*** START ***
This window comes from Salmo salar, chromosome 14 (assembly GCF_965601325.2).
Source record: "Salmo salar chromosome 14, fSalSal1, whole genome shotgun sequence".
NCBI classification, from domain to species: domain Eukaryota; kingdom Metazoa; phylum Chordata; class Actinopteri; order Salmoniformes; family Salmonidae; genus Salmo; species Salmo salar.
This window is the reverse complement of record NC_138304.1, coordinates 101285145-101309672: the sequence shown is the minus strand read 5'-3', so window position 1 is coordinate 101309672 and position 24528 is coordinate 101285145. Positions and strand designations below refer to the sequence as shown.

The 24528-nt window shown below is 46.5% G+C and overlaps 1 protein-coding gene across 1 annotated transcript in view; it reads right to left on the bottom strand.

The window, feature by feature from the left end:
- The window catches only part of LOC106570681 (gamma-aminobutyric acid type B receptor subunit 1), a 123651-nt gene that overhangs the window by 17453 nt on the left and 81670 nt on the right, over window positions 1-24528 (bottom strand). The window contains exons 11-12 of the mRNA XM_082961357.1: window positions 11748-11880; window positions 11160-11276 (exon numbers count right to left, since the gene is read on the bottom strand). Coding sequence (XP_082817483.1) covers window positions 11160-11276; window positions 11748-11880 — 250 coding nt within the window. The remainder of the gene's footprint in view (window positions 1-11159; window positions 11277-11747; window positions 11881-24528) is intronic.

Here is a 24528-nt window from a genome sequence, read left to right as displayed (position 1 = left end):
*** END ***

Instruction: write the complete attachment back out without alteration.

This window comes from Salmo salar, chromosome 14 (assembly GCF_965601325.2).
Source record: "Salmo salar chromosome 14, fSalSal1, whole genome shotgun sequence".
NCBI classification, from domain to species: domain Eukaryota; kingdom Metazoa; phylum Chordata; class Actinopteri; order Salmoniformes; family Salmonidae; genus Salmo; species Salmo salar.
This window is the reverse complement of record NC_138304.1, coordinates 101285145-101309672: the sequence shown is the minus strand read 5'-3', so window position 1 is coordinate 101309672 and position 24528 is coordinate 101285145. Positions and strand designations below refer to the sequence as shown.

The 24528-nt window shown below is 46.5% G+C and overlaps 1 protein-coding gene across 1 annotated transcript in view; it reads right to left on the bottom strand.

The window, feature by feature from the left end:
- The window catches only part of LOC106570681 (gamma-aminobutyric acid type B receptor subunit 1), a 123651-nt gene that overhangs the window by 17453 nt on the left and 81670 nt on the right, over window positions 1-24528 (bottom strand). The window contains exons 11-12 of the mRNA XM_082961357.1: window positions 11748-11880; window positions 11160-11276 (exon numbers count right to left, since the gene is read on the bottom strand). Coding sequence (XP_082817483.1) covers window positions 11160-11276; window positions 11748-11880 — 250 coding nt within the window. The remainder of the gene's footprint in view (window positions 1-11159; window positions 11277-11747; window positions 11881-24528) is intronic.

Here is a 24528-nt window from a genome sequence, read left to right as displayed (position 1 = left end):